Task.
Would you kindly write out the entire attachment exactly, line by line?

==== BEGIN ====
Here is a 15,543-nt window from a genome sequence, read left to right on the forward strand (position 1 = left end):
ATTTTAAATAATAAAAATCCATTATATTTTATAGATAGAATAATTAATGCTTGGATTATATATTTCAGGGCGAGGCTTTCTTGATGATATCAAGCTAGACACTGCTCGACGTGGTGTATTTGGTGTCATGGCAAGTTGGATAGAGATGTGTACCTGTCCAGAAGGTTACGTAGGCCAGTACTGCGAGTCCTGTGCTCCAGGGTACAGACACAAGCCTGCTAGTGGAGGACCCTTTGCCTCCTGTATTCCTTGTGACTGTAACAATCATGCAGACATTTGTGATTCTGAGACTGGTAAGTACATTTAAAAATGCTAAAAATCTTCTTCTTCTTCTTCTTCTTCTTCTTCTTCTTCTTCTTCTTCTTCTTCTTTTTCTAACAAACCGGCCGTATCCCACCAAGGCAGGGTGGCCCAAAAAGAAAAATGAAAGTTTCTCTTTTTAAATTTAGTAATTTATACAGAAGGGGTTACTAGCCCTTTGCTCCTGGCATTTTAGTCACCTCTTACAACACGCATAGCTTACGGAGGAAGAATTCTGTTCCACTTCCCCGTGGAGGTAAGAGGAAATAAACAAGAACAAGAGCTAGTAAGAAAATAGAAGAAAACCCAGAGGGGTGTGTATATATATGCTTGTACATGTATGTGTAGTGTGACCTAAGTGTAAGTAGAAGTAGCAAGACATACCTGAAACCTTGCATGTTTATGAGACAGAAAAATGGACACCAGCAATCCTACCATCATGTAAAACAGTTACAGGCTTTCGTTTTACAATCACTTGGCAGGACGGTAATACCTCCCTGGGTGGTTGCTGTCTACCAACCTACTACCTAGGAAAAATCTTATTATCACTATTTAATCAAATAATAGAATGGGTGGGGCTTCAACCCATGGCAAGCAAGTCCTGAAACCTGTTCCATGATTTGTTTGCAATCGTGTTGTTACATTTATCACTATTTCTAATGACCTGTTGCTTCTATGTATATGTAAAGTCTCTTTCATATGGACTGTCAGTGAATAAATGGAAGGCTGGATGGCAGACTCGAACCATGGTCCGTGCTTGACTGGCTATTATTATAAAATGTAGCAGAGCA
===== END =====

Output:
Here is a 15,543-nt window from a genome sequence, read left to right on the forward strand (position 1 = left end):
ATTTTAAATAATAAAAATCCATTATATTTTATAGATAGAATAATTAATGCTTGGATTATATATTTCAGGGCGAGGCTTTCTTGATGATATCAAGCTAGACACTGCTCGACGTGGTGTATTTGGTGTCATGGCAAGTTGGATAGAGATGTGTACCTGTCCAGAAGGTTACGTAGGCCAGTACTGCGAGTCCTGTGCTCCAGGGTACAGACACAAGCCTGCTAGTGGAGGACCCTTTGCCTCCTGTATTCCTTGTGACTGTAACAATCATGCAGACATTTGTGATTCTGAGACTGGTAAGTACATTTAAAAATGCTAAAAATCTTCTTCTTCTTCTTCTTCTTCTTCTTCTTCTTCTTCTTCTTCTTCTTCTTTTTCTAACAAACCGGCCGTATCCCACCAAGGCAGGGTGGCCCAAAAAGAAAAATGAAAGTTTCTCTTTTTAAATTTAGTAATTTATACAGAAGGGGTTACTAGCCCTTTGCTCCTGGCATTTTAGTCACCTCTTACAACACGCATAGCTTACGGAGGAAGAATTCTGTTCCACTTCCCCGTGGAGGTAAGAGGAAATAAACAAGAACAAGAGCTAGTAAGAAAATAGAAGAAAACCCAGAGGGGTGTGTATATATATGCTTGTACATGTATGTGTAGTGTGACCTAAGTGTAAGTAGAAGTAGCAAGACATACCTGAAACCTTGCATGTTTATGAGACAGAAAAATGGACACCAGCAATCCTACCATCATGTAAAACAGTTACAGGCTTTCGTTTTACAATCACTTGGCAGGACGGTAATACCTCCCTGGGTGGTTGCTGTCTACCAACCTACTACCTAGGAAAAATCTTATTATCACTATTTAATCAAATAATAGAATGGGTGGGGCTTCAACCCATGGCAAGCAAGTCCTGAAACCTGTTCCATGATTTGTTTGCAATCGTGTTGTTACATTTATCACTATTTCTAATGACCTGTTGCTTCTATGTATATGTAAAGTCTCTTTCATATGGACTGTCAGTGAATAAATGGAAGGCTGGATGGCAGACTCGAACCATGGTCCGTGCTTGACTGGCTATTATTATAAAATGTAGCAGAGCA